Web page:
FACT: Almost two months ago, I joined Twitter and started blogging.
FACT: I have now connected with more than 200 other educators around the world and have taken advantages of experiences I would not have had otherwise.
Have you ever notice that once you do something you automatically assume that everyone else is or at least should be doing the same thing? You start dieting, and…how dare they bring in brownies – don’t they know we are ALL being ‘good’? It’s worse when you accept change faster than most people (my other half calls this trait ‘fickle’ – ! ). You find yourself surrounded by people who are so…so…so flip phone! And if you aren’t on Twitter or FaceBook, (I can’t even think of an appropriate metaphor). Clearly, I love my technology. I love the cool things my toys can do, but most of all, I’ve finally found the power of using technology as a tool to become a connected learner. I’ve had my epiphany; why hasn’t everyone else had theirs? Why do my teachers look at me with their pitying/condescending/he’s-totally-crazy look when I start soapboxing about Twitter?
My month-old desktop computer may already be outdated, but technology itself is here to stay. The internet is not a passing fad. Landlines will never be back in style.
And so we must embrace technology into the classroom. When we ask kids to unplug and power down before coming into class, we are not meeting them where they are. We are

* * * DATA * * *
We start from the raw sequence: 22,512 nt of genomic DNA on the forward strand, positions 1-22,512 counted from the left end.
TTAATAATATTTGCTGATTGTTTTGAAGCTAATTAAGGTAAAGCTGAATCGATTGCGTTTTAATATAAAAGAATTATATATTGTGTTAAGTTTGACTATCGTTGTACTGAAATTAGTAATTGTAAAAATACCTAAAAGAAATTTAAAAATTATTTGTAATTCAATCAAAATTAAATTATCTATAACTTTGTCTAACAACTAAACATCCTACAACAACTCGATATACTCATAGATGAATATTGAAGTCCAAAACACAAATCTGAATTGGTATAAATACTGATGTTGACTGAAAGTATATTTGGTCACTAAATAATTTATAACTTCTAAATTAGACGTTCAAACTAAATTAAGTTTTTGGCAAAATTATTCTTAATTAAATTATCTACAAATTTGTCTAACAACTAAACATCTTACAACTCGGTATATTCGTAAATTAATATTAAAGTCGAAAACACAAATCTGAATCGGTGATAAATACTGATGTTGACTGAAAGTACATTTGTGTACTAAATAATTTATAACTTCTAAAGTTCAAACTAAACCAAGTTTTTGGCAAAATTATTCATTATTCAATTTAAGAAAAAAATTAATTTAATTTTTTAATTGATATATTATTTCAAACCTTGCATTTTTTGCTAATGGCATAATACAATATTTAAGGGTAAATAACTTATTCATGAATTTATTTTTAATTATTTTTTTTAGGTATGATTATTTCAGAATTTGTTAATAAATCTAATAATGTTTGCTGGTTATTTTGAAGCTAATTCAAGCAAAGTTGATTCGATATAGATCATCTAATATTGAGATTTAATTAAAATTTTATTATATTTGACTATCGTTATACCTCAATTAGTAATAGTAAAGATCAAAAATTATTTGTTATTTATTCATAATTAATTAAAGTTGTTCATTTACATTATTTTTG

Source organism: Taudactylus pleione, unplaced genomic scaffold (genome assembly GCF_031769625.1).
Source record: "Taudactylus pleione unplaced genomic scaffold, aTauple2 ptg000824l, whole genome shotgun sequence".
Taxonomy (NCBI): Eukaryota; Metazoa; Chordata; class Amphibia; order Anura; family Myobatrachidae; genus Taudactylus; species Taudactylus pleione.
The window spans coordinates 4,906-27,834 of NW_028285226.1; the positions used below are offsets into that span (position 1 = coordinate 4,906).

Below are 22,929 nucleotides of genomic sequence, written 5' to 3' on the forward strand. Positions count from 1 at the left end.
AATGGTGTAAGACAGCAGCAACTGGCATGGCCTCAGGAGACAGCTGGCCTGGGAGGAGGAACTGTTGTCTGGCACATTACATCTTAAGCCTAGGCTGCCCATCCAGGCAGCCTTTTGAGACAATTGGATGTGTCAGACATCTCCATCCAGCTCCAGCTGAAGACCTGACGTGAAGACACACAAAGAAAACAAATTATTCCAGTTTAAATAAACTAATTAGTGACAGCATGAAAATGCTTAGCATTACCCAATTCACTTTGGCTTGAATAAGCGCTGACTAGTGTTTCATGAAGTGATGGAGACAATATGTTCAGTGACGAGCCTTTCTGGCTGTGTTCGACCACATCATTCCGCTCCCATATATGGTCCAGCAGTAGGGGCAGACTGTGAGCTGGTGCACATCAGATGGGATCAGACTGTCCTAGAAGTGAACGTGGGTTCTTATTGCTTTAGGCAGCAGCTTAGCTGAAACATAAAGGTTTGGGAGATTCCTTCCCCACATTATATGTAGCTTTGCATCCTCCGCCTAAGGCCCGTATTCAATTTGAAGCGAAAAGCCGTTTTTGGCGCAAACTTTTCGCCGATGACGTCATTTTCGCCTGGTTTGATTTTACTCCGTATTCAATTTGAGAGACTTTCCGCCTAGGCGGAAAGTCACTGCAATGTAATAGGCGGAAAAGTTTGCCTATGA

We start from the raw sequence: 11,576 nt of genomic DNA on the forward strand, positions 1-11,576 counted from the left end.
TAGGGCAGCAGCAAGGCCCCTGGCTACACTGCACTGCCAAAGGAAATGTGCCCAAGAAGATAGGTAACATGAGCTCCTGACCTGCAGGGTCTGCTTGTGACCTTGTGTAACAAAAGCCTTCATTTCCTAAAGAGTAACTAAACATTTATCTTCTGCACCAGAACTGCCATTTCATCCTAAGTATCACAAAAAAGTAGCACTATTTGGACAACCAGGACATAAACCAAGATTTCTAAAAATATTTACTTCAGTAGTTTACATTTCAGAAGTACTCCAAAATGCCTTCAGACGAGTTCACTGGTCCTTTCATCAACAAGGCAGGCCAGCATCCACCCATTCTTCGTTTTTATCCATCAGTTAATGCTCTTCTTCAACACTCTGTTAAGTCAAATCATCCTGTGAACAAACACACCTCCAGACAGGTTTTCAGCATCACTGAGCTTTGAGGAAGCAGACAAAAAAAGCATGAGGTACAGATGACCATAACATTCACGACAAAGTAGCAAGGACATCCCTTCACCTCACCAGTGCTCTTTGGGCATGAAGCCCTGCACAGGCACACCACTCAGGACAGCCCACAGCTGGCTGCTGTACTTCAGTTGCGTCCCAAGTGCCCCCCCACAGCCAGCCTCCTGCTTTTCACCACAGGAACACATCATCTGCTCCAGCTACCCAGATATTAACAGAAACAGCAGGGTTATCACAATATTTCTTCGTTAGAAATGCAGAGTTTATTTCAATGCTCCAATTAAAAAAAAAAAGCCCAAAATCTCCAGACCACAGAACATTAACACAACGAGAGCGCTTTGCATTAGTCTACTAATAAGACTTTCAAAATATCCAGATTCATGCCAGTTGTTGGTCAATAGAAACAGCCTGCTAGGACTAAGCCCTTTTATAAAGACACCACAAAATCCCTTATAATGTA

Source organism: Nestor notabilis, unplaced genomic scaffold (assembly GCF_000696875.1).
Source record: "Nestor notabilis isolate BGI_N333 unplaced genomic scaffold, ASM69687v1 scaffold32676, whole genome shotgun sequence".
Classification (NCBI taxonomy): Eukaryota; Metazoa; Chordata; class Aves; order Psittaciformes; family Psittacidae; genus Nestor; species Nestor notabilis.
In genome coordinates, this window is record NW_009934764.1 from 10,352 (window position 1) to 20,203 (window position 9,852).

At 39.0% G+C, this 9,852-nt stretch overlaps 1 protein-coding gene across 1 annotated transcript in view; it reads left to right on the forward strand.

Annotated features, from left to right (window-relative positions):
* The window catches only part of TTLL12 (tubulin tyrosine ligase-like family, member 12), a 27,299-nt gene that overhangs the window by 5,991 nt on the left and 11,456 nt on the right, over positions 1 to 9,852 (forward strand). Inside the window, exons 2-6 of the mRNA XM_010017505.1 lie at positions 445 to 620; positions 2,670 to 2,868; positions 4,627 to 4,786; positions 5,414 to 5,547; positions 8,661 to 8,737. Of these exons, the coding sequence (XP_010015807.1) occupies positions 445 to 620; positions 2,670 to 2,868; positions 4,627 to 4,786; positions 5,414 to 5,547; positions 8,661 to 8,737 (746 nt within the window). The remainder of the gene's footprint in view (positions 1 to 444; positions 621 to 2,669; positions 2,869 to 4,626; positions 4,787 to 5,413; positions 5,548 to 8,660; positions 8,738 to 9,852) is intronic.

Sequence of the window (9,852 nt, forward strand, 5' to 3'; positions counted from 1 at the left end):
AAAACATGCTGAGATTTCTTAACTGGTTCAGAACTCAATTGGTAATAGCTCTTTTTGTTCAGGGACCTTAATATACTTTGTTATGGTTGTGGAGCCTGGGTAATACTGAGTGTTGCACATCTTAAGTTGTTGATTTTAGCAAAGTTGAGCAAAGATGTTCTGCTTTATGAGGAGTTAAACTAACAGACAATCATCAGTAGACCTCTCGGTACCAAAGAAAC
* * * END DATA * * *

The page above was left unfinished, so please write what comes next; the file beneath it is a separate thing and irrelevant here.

asking telling them to meet us where we are. 1950. Dial tone and 45’s.
When I hear other educators talk about how we need to keep YouTube out of the classrooms because kids may make inappropriate comments, or that we need to make a rule that all cell phones must be turned off and in their lockers because they may text each other, or that we can’t access Facebook because they may connect with each other or with other peers during school, I cringe. I, then, become afraid – scared that we are making school policies based on fear. Fear of what MIGHT happen.
I am not advocating that we ignore the inevitability that kids will make poor decisions. They will. And so will we. They will abuse the privilege, and we will not support them properly. But we cannot let our fear of what may happen lead us to extinction. Darwin theorized that species that survived did so because they adapted – they changed. Our problem is that we have a forebrain that lets us think, and realize we are changing, and then it tells us that we shouldn’t like all that change.
Rather than listen to our forebrains, let’s trust the kids to do right. Let’s embrace the inevitabiltiy of change, and realize that technology is here to stay, and it’s here to help.